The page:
OTTAWA -- Ontario has lifted the non-essential travel restrictions at the borders with Quebec and Manitoba, allowing residents to travel between the provinces.

In the national capital region, the reopening of the Ottawa-Gatineau crossings will likely result in a boon in business, but only for the ones that are allowed to be open.

In the village of Chelsea, patios are filling up with patrons from both sides of the border.

Tonique Restaurant owner Bridgette Vanhoutte says the majority of her revenue comes from out-of-town visitors and she’s happy to welcome everyone back.

Vanhoutte says that for nearly two months, while police checkpoints were in place at the border, many restaurant owners in the area would turn away patrons from other provinces to avoid the risk of a steep fine. With that done, she’s happy to welcome anyone back.

"A lot of people are going to be coming back here to Chelsea," says Vanhoutte. "I want to make them feel special, I want to stick to my values and no I don’t want to close again." 

Salons can also welcome back Ontarians, but at Zeut Coiffure, only minutes from Ottawa, owner Pierre Enright never turned a client away.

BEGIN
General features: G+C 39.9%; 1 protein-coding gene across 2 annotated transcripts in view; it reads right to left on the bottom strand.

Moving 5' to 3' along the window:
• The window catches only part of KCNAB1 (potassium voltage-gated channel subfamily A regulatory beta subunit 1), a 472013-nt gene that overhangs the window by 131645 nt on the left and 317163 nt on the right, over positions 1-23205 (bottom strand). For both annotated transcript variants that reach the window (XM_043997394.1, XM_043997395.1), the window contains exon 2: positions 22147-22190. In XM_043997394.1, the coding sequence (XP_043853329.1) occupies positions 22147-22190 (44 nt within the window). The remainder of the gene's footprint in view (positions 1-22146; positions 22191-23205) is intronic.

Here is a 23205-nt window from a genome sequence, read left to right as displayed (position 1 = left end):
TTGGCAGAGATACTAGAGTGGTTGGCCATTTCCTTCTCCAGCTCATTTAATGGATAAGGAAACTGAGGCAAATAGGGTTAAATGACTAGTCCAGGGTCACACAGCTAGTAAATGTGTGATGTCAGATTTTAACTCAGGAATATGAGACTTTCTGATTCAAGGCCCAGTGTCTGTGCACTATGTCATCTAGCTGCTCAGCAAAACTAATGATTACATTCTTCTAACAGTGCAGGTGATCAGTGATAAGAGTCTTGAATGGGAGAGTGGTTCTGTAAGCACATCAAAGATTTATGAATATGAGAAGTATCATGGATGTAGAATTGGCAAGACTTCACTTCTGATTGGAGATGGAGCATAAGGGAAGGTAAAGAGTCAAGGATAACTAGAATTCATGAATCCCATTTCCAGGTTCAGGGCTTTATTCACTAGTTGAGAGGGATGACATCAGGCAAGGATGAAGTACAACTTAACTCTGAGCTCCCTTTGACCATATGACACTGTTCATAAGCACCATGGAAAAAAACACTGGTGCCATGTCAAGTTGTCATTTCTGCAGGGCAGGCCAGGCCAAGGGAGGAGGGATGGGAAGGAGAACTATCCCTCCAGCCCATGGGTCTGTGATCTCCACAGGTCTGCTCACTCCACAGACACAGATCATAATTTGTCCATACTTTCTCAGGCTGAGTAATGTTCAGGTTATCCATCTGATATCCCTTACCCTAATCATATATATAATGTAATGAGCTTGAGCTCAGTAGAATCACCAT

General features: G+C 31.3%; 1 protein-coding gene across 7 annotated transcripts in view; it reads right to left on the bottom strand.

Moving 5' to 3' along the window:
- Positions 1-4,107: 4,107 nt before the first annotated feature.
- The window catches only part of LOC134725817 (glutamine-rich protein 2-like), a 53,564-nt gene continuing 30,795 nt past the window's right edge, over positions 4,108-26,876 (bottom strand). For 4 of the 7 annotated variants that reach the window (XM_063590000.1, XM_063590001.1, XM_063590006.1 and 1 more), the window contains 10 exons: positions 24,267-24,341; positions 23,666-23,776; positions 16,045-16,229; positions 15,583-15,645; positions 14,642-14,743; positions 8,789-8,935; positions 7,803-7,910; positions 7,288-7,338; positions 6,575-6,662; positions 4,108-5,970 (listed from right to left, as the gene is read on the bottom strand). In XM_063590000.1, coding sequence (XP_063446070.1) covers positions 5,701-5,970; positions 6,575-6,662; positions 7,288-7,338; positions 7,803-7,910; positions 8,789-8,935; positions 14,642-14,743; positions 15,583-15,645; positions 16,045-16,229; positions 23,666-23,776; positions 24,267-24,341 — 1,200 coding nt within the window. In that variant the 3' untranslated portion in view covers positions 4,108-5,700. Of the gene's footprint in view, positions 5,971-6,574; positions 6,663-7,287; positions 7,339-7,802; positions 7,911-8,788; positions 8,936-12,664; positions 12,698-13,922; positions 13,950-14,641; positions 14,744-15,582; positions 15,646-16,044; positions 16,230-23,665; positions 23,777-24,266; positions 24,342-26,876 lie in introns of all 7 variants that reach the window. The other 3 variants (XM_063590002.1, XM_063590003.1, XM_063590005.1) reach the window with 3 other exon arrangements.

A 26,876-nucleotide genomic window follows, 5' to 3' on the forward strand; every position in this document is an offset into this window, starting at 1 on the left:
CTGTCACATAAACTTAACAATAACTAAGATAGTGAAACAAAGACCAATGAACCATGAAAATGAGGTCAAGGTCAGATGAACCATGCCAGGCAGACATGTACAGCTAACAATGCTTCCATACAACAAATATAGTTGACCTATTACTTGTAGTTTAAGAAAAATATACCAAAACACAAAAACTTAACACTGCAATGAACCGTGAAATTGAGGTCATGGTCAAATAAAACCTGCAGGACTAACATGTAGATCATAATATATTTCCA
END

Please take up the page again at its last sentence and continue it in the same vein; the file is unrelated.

"I’m not there to do the law. I don’t care if they’re from Ottawa, Ontario or the states," says Enright, adding that it’s not revenue that makes him excited about the border being open, it’s a stress-free visit for customers.

"Our customers come here to relax and even though they crossed the bridge with the lockdown they were always stressed to arrive and to go back … but in their head Ottawa and Gatineau is the same city."

But it’s not. They are two provinces with different rules. While salons, indoor dining and malls can open in Gatineau, less than a kilometre away in Ottawa, those establishments remain closed.

For shop owners like Tanya Hill, who runs Tapas Salon and Beauty Bar at the Carlingwood Mall, it’s a point of contention.

Hill says the province needs to take a more regional approach to COVID-19 restrictions, especially now that they have signalled that travel is safe by opening boundaries.

With Quebec so close to the capital, it’s another financial hit, as she has to wait until Ontario moves into Step Two, which will likely be in July.

"We’re 32,000 hair stylists that aren’t working, so it’s time to get open. We’re trained, we know what to do, all the protocols are in place," says Hill. "When you look at Quebec, they’ve been open now for six weeks and their numbers continue to go down and I don’t think there’s a direct correlation to the salons."